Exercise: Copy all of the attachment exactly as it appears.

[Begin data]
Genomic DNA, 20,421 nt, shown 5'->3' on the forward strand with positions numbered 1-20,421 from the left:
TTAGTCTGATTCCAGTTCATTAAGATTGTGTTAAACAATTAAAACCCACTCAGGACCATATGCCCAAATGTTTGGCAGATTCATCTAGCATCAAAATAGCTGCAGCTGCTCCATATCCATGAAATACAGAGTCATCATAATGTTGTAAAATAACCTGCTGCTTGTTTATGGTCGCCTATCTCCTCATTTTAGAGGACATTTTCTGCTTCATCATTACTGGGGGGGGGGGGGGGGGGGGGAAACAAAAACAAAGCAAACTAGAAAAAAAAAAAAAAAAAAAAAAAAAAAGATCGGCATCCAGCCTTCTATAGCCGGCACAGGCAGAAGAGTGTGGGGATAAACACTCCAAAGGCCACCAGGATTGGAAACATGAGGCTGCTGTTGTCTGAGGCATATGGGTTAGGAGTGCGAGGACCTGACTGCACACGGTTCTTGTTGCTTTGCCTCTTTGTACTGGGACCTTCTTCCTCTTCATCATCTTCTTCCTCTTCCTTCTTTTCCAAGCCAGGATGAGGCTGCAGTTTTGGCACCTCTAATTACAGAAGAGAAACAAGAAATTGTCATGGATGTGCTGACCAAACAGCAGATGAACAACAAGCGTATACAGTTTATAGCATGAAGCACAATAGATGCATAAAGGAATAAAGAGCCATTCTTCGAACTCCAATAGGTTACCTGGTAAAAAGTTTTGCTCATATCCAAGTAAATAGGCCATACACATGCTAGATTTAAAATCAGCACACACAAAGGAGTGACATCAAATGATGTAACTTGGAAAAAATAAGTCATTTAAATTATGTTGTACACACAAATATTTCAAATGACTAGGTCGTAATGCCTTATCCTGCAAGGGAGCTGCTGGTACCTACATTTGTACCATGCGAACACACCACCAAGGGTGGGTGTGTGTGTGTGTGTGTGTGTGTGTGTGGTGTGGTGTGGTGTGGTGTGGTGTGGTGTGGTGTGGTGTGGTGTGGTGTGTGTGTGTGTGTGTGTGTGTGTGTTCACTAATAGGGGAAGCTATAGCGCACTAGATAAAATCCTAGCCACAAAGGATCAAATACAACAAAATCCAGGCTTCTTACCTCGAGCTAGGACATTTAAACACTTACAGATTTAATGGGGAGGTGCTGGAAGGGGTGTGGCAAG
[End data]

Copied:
Genomic DNA, 20,421 nt, shown 5'->3' on the forward strand with positions numbered 1-20,421 from the left:
TTAGTCTGATTCCAGTTCATTAAGATTGTGTTAAACAATTAAAACCCACTCAGGACCATATGCCCAAATGTTTGGCAGATTCATCTAGCATCAAAATAGCTGCAGCTGCTCCATATCCATGAAATACAGAGTCATCATAATGTTGTAAAATAACCTGCTGCTTGTTTATGGTCGCCTATCTCCTCATTTTAGAGGACATTTTCTGCTTCATCATTACTGGGGGGGGGGGGGGGGGGGGGAAACAAAAACAAAGCAAACTAGAAAAAAAAAAAAAAAAAAAAAAAAAAAGATCGGCATCCAGCCTTCTATAGCCGGCACAGGCAGAAGAGTGTGGGGATAAACACTCCAAAGGCCACCAGGATTGGAAACATGAGGCTGCTGTTGTCTGAGGCATATGGGTTAGGAGTGCGAGGACCTGACTGCACACGGTTCTTGTTGCTTTGCCTCTTTGTACTGGGACCTTCTTCCTCTTCATCATCTTCTTCCTCTTCCTTCTTTTCCAAGCCAGGATGAGGCTGCAGTTTTGGCACCTCTAATTACAGAAGAGAAACAAGAAATTGTCATGGATGTGCTGACCAAACAGCAGATGAACAACAAGCGTATACAGTTTATAGCATGAAGCACAATAGATGCATAAAGGAATAAAGAGCCATTCTTCGAACTCCAATAGGTTACCTGGTAAAAAGTTTTGCTCATATCCAAGTAAATAGGCCATACACATGCTAGATTTAAAATCAGCACACACAAAGGAGTGACATCAAATGATGTAACTTGGAAAAAATAAGTCATTTAAATTATGTTGTACACACAAATATTTCAAATGACTAGGTCGTAATGCCTTATCCTGCAAGGGAGCTGCTGGTACCTACATTTGTACCATGCGAACACACCACCAAGGGTGGGTGTGTGTGTGTGTGTGTGTGTGTGTGTGGTGTGGTGTGGTGTGGTGTGGTGTGGTGTGGTGTGGTGTGGTGTGGTGTGTGTGTGTGTGTGTGTGTGTGTGTTCACTAATAGGGGAAGCTATAGCGCACTAGATAAAATCCTAGCCACAAAGGATCAAATACAACAAAATCCAGGCTTCTTACCTCGAGCTAGGACATTTAAACACTTACAGATTTAATGGGGAGGTGCTGGAAGGGGTGTGGCAAG